Global stocks fall, oil rises in volatile trading after Russia’s oil ban

NEW YORK, March 8 (Reuters) – Global stock markets fell on Tuesday as oil prices climbed further, pushed by the United States’ ban on Russian oil and other energy imports following Moscow’s invasion of Ukraine.

US President Joe Biden made the announcement on Tuesday, while Britain said it would phase out imports of Russian oil and petroleum products by the end of 2022. read more

Benchmark Brent crude for May hit an intraday high of $131.27 a barrel before settling at $127.98 a barrel, up 3.9%, while futures on the US crude settled at $123.70 a barrel, an increase of 3.6%. Read more

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Russia, which ships 7-8 million barrels a day of crude and fuel to world markets, has been the target of Western sanctions since its February 24 invasion of Ukraine.

Russia calls its actions a ‘special operation’ and said earlier this week that prices could soar to $300 a barrel and that it could close the main gas pipeline to Germany if the West blocks its oil exports . Read more

Jason McMann, head of geopolitical risk analysis at Morning Consult, called the US ban remarkable, but said the “real show” would be Europe banning Russian energy imports.

“Given Europe’s relatively high dependence on energy supplies from Russia, such a move, if materialized, would have major economic and geopolitical ramifications,” he said.

The news added to market volatility and stoked fears of rising inflation as European and other economies cooled.

The MSCI World Equity Index (.MIWD00000PUS), which tracks stocks from 50 countries, fell 0.8% at 5:40 p.m. ET (22:50 GMT).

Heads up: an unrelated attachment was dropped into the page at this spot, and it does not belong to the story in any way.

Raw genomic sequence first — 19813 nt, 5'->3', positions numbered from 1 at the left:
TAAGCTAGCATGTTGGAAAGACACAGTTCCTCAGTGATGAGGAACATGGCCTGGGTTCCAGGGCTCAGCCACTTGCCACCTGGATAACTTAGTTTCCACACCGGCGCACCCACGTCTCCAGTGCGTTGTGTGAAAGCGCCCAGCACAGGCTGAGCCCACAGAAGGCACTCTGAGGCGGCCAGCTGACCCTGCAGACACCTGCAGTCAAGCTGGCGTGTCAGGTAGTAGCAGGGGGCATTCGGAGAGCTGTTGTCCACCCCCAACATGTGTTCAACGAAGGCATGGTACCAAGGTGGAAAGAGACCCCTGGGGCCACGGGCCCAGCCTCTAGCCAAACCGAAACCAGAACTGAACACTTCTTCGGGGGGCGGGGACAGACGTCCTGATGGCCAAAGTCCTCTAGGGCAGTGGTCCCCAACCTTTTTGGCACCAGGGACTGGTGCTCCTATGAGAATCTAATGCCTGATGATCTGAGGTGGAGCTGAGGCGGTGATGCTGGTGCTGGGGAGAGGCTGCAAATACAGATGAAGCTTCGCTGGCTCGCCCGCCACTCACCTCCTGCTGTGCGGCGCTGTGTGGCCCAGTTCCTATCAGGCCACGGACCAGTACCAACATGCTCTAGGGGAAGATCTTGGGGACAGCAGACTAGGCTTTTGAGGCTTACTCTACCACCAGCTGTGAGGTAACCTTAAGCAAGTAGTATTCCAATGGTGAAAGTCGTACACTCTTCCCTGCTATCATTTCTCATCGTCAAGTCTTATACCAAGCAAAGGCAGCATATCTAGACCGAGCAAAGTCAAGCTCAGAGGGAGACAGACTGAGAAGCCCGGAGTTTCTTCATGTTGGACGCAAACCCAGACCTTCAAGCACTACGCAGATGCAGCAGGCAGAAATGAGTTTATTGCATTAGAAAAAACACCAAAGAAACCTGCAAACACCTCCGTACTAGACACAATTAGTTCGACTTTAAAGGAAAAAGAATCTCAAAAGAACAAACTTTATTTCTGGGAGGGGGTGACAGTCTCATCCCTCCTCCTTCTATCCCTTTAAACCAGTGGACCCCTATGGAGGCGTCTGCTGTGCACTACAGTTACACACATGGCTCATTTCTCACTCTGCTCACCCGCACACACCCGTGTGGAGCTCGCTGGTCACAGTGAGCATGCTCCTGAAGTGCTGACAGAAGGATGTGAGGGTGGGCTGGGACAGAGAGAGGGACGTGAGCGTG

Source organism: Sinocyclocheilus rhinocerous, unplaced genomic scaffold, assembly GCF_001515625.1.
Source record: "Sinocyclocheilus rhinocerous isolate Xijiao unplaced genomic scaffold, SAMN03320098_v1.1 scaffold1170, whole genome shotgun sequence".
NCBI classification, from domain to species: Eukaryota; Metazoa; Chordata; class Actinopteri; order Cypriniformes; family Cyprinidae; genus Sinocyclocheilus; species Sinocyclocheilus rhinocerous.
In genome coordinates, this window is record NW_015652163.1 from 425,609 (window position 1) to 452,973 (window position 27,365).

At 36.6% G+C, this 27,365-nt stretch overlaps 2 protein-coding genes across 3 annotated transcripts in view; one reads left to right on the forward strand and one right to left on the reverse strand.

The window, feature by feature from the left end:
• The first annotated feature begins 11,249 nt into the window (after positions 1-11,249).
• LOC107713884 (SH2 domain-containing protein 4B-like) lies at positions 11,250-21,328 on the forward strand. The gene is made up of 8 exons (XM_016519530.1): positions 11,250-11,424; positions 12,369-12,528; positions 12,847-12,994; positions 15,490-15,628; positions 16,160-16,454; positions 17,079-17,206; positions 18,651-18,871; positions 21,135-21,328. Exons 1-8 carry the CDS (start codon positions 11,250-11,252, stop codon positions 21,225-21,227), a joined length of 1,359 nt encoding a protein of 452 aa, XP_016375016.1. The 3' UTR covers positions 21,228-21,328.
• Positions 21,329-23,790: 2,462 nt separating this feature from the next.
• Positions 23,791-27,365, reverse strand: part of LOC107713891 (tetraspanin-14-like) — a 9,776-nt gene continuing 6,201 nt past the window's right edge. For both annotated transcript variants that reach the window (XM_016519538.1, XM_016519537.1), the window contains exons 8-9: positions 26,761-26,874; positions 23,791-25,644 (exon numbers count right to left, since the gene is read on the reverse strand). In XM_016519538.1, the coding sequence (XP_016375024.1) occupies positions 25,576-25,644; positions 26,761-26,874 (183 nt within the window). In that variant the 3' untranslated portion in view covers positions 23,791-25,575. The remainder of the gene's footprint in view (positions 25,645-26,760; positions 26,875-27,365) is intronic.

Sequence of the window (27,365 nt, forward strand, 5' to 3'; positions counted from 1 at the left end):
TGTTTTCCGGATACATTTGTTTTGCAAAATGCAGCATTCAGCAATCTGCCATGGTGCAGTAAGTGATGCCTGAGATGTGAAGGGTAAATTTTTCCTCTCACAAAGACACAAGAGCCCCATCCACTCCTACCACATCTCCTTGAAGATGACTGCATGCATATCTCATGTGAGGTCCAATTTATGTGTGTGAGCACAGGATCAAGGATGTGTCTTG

The Dow Jones Industrial Average (.DJI) fell 184.74 points, or 0.56%, the S&P 500 (.SPX) lost 30.39 points, or 0.72% and the Nasdaq Composite (.IXIC) fell 35.41 points, or 0.28%. The STOXX 600 was down 0.51% (.STOXX).

Solita Marcelli, director of investments in the Americas for UBS’s wealth management arm, said the rise in oil prices over the past week – the second biggest jump in 30 years – is expected to continue, resulting in continued market volatility.

“The Russian-Ukrainian war has pushed oil prices up faster than expected, but we continue to see a tight supply-demand balance for crude oil around the world, even as hostilities end and the geopolitical risk premium attached to crude is diminishing,” Marcelli said. noted.

Gold hit record highs on Tuesday, after investors flocked to the traditional safe-haven metal amid growing fears over the Russia-Ukraine crisis. Spot gold fell 0.1% to $2,050.97 an ounce.

The London Metal Exchange (LME) halted nickel trading on Tuesday after prices doubled in hours to a record $100,000 a tonne, fueled by a race to cover short positions. Read more

UBS Global Wealth Management recommended a neutral stance on equities and advised clients to hold commodities, energy stocks and the US dollar as short-term portfolio hedges.

The rally in oil and other commodities has heightened investor fears about global inflation. Data this week is expected to show that the US consumer price index climbed 7.9% year on year in February, from 7.5% in January. Read more

Bloomberg News reported on Tuesday that the European Union plans as early as this week to jointly issue bonds on a potentially massive scale to fund energy and defense spending.

The news sent both the euro and the yield on benchmark 10-year US Treasuries higher. The euro rebounded from a 22-month low against the dollar, which it hit in the previous session, and was the last flat against the dollar at $1.0899. The yield on 10-year Treasury bills rose 11.2 basis points to 1.861% after hitting a two-month low on Monday.

The dollar index fell 0.082%.

Investors are closely watching a European Central Bank policy meeting on Thursday. The prospect of stagflation has prompted economists to suggest that policymakers could delay rate hikes until the end of the year. Read more

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Reporting by Elizabeth Dilts Marshall; additional reporting by Saikat Chatterjee, Elizabeth Howcroft, Sujata Rao and Julie Zhu; Editing by Alexander Smith, Mark Heinrich and Richard Pullin

Our standards: The Thomson Reuters Trust Principles.

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